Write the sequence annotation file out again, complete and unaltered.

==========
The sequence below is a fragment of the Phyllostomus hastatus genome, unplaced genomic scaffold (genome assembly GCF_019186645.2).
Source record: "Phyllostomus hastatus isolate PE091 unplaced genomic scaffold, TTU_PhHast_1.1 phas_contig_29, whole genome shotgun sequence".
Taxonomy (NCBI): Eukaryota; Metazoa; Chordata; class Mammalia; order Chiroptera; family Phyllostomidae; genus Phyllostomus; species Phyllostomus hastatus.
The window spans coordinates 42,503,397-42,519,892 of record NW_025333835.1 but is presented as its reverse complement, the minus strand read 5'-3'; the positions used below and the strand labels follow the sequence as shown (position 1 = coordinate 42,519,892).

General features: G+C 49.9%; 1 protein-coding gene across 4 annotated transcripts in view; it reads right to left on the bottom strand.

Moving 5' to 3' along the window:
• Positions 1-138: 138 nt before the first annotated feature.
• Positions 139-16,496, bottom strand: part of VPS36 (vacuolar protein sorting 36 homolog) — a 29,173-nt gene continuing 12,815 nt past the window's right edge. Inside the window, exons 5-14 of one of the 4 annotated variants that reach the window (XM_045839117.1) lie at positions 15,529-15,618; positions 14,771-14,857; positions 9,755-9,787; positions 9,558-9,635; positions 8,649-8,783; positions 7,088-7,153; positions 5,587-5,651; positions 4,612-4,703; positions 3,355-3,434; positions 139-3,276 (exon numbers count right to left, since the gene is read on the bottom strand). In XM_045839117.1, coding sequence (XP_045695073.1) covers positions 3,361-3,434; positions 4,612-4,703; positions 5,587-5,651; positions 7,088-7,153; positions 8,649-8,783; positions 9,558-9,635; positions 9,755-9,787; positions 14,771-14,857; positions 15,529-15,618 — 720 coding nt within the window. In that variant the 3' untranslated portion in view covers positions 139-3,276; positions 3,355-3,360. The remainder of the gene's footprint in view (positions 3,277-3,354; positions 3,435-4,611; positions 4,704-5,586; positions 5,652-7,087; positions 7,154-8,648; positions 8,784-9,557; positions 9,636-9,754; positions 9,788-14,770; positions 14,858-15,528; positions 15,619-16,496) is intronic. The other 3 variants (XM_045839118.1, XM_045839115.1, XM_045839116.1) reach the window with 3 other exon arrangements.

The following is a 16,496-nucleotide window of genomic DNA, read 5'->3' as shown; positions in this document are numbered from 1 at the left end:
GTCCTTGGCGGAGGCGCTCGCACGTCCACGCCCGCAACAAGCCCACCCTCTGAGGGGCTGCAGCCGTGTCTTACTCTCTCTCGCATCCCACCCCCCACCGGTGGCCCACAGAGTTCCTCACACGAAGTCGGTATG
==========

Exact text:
The sequence below is a fragment of the Phyllostomus hastatus genome, unplaced genomic scaffold (genome assembly GCF_019186645.2).
Source record: "Phyllostomus hastatus isolate PE091 unplaced genomic scaffold, TTU_PhHast_1.1 phas_contig_29, whole genome shotgun sequence".
Taxonomy (NCBI): Eukaryota; Metazoa; Chordata; class Mammalia; order Chiroptera; family Phyllostomidae; genus Phyllostomus; species Phyllostomus hastatus.
The window spans coordinates 42,503,397-42,519,892 of record NW_025333835.1 but is presented as its reverse complement, the minus strand read 5'-3'; the positions used below and the strand labels follow the sequence as shown (position 1 = coordinate 42,519,892).

General features: G+C 49.9%; 1 protein-coding gene across 4 annotated transcripts in view; it reads right to left on the bottom strand.

Moving 5' to 3' along the window:
• Positions 1-138: 138 nt before the first annotated feature.
• Positions 139-16,496, bottom strand: part of VPS36 (vacuolar protein sorting 36 homolog) — a 29,173-nt gene continuing 12,815 nt past the window's right edge. Inside the window, exons 5-14 of one of the 4 annotated variants that reach the window (XM_045839117.1) lie at positions 15,529-15,618; positions 14,771-14,857; positions 9,755-9,787; positions 9,558-9,635; positions 8,649-8,783; positions 7,088-7,153; positions 5,587-5,651; positions 4,612-4,703; positions 3,355-3,434; positions 139-3,276 (exon numbers count right to left, since the gene is read on the bottom strand). In XM_045839117.1, coding sequence (XP_045695073.1) covers positions 3,361-3,434; positions 4,612-4,703; positions 5,587-5,651; positions 7,088-7,153; positions 8,649-8,783; positions 9,558-9,635; positions 9,755-9,787; positions 14,771-14,857; positions 15,529-15,618 — 720 coding nt within the window. In that variant the 3' untranslated portion in view covers positions 139-3,276; positions 3,355-3,360. The remainder of the gene's footprint in view (positions 3,277-3,354; positions 3,435-4,611; positions 4,704-5,586; positions 5,652-7,087; positions 7,154-8,648; positions 8,784-9,557; positions 9,636-9,754; positions 9,788-14,770; positions 14,858-15,528; positions 15,619-16,496) is intronic. The other 3 variants (XM_045839118.1, XM_045839115.1, XM_045839116.1) reach the window with 3 other exon arrangements.

The following is a 16,496-nucleotide window of genomic DNA, read 5'->3' as shown; positions in this document are numbered from 1 at the left end:
GTCCTTGGCGGAGGCGCTCGCACGTCCACGCCCGCAACAAGCCCACCCTCTGAGGGGCTGCAGCCGTGTCTTACTCTCTCTCGCATCCCACCCCCCACCGGTGGCCCACAGAGTTCCTCACACGAAGTCGGTATG